Underneath there were many reservations, but it took the ascendancy of Modernism to get Robert Graves in his 1965 Oxford Addresses on Poetry, to talk openly about 'the foul tidal basin of modernism.' {6}

The New Criticism

Even before that battle was joined, literary appreciation had begun its drift into academia, possibly with Scrutiny, where F.R. Leavis applied the approaches of T.S. Eliot, I.A. Richards and William Empson in a more sustained manner. "For Leavis and his followers, analysis was not merely a technique for precise description of literature, but a process whereby the reader could 'cultivate awareness', and grow towards the unified sensibility. Analysis was necessary because a poem resulted from a complex of associated feelings and thoughts. A great poem was not a simple, forceful statement of some well-known experience, 'What oft was thought, but ne'er so well express'd', but a profoundly original creation only fully comprehended after close textual analysis. Because of these attitudes, the practical critic spent his time discovering complexities, ambiguities and multiplications of meaning. He was attracted to irony and wit, because a poem with these qualities offers different layers of effect for interpretation. Long, discursive poems, such as Paradise Lost, which depend for much of their organisation on rational analysis, were undervalued, and the critics tended to treat all poems, and even plays and novels, as akin to lyric poetry in their structure of imagery. " {7} Many critics disliked the approach. "Helen Gardner and C. S. Lewis have pointed out that a student can be taught a technique of analysis, and do well in examinations, without any real appreciation of poetry whatsoever. " {8} "Kermode's book is particularly famous for its attack on Eliot's dissociation theory. . . the whole theory has no historical justification. The theory was produced by Eliot as an attempt to define what he himself was trying to achieve in verse; it should never have been used as an historical truth determining the way in which poems are analyzed." {9}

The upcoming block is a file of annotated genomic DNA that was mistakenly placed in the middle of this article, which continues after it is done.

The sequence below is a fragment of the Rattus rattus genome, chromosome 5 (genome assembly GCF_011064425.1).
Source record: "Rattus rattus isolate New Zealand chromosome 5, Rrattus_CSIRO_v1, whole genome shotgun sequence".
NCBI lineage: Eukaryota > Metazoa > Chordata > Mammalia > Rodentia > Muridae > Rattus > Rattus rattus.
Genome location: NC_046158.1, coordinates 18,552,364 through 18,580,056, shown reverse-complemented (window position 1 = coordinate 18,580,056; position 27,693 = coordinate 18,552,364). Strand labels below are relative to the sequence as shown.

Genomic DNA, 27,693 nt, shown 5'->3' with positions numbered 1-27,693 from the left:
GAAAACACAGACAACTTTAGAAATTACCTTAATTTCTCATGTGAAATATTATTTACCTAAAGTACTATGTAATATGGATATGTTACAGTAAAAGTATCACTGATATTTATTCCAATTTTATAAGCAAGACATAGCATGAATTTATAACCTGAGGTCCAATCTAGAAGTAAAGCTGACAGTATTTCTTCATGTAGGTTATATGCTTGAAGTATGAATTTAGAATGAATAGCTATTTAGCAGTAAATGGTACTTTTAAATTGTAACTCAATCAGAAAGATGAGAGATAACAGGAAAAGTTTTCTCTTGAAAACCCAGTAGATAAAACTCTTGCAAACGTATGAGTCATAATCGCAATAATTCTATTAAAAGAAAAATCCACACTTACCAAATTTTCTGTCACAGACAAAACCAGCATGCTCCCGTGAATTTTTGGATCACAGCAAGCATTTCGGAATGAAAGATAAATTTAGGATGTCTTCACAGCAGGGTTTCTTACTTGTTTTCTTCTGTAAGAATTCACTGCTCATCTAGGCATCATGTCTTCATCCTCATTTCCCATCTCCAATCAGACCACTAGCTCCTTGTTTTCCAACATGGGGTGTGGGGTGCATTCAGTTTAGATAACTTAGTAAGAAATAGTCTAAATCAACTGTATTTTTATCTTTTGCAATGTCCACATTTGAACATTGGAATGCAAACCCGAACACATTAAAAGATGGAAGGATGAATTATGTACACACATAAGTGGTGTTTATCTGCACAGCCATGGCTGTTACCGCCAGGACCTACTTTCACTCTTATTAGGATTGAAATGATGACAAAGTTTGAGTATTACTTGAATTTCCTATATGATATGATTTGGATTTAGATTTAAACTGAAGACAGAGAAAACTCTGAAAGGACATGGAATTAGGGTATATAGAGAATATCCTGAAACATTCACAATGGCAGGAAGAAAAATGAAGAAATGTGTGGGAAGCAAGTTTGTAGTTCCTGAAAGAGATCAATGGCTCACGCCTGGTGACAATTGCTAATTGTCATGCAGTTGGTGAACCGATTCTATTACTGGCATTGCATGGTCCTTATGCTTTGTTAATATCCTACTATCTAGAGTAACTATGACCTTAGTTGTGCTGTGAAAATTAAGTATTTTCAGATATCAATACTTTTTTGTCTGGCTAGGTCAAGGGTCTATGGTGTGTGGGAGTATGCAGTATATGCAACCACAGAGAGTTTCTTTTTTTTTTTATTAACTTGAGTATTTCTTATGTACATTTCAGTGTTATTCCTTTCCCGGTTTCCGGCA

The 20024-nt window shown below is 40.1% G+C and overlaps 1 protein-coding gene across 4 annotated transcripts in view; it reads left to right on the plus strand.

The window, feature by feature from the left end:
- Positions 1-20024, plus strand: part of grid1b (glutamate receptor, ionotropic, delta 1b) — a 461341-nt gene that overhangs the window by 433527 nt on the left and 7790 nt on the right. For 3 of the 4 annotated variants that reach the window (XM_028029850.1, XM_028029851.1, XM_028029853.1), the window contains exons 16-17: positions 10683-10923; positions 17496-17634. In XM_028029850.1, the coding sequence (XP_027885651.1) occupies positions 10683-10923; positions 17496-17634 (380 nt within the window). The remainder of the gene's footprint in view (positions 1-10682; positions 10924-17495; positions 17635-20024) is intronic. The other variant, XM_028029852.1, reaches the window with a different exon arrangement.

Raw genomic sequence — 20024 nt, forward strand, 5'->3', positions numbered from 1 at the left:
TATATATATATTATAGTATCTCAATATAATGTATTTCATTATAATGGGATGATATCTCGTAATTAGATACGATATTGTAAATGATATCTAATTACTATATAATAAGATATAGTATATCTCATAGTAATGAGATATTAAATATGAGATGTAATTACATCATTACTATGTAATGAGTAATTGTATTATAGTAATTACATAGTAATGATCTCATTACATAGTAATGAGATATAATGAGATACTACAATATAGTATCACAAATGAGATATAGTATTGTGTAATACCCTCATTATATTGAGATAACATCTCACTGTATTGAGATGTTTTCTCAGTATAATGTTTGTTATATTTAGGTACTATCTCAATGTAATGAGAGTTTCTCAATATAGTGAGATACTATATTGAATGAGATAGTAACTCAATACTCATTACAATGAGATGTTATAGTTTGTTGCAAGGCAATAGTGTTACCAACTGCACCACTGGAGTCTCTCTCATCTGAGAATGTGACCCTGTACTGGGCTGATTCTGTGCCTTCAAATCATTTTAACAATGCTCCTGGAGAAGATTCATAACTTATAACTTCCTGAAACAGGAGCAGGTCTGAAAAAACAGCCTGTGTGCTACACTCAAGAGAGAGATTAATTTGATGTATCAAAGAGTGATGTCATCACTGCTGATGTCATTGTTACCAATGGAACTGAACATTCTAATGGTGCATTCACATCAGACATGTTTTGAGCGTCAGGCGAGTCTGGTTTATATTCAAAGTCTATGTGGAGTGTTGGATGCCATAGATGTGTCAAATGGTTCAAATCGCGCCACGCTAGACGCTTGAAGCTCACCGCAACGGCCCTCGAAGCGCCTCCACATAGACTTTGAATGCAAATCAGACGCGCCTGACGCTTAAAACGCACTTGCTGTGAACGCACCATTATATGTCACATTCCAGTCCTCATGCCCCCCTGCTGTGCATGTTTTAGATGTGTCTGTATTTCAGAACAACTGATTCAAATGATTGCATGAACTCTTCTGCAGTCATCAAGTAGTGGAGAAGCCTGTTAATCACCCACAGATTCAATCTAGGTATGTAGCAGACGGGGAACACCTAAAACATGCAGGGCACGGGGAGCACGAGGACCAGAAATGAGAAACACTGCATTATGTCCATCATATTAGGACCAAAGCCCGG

But poets kept up the running. "Literary critics are rarely under fire and never tested by the high seas of artistic creation. Instead, as John Updike puts it when titling his own collected essays and reviews, they "hug the shoreline" of accepted practices and ideals. Their potshots are taken from behind the cover of their age's standards, and the long progress of the history of ideas." {10}

Academic Champions

Academic careers could now be carved out of contemporary poetry, provided a substantial body of new critical theory could be generated, and poets found to exemplify its revitalizing insights. W.B. Yeats was clearly one of the greatest of twentieth century English poets, and a spate of books and articles sought to bring him into the fold. {11} {12} {13} But if Yeats knew Pound well, but he didn't fully sympathize with his work, or always understand it. {14} Yeat's writing grew terser as he emerged from the Celtic twilight, and his interests widened to include the problems of contemporary Ireland, but still his preoccupations remained very un-Modernist: Symbolist images of swans, water, moon and towers, a brooding on the imaginative, inner life, a mannered style with uncontemporary diction.

Perhaps Thomas Hardy, whose style had hardly changed from the 1870s, could be repositioned? {15} David Perkins, whose survey of a hundred years of poetry on both sides of the Atlantic is truly admirable — well-researched, generous and perceptive — did his best, but found himself in difficulties. Writing of The Dynasts, he says: "Later he speaks of the "smart ship" and "smart" may be pejorative, but he also calls it a "creature of cleaving," responding positively to this adventurous swiftness. Throughout the poem his attitude is never settled, but wavers and hovers, balancing one phrase against the next. Many phrases are of the kind readers find 'trite" and "awkward", but they are not less effective for that reason. Triteness and awkwardness are here felt as reassuring human ordinariness, a plain honesty of utterance as Hardy records an almost mute depth of feeling and groping uncertainty what to think." {16}

But surely triteness is triteness: why not admit that Hardy was an imperfect craftsman, both in prose {17} and verse? The comment of the Saturday Review on the first appearance of Wessex Poems — "As we read this curious and wearisome volume, these many slovenly, slipshod, uncouth verses, stilted in sentiment, poorly conceived and worse wrought, our respect lessens to vanishing point" {18} — is harsh, but perhaps not far from the truth.

Because that would mean accepting other standards, older standards, and Modernism was a jealous god. Argument shifted. Hardy refused to lose himself in conventional sentiment or well-turned phrases. Hardy was deeply hurt and perplexed by life, and such honest doubts and comfortless broodings represented the age. Hardy's poems were simple and direct, written without Classical trappings or Romantic attitudinizing. We understand Hardy more through biography than his poetry or novels, and no doubt all poets would be closer to us if textbooks included their less admirable aspects: Hardy's misogyny, {19} Yeats's calculated affectations, {20} Eliot's ambition that encouraged his wife's association with Russell but had her committed when his career was threatened, {21} Pound's philandering and anti-semitism, {22} and so forth.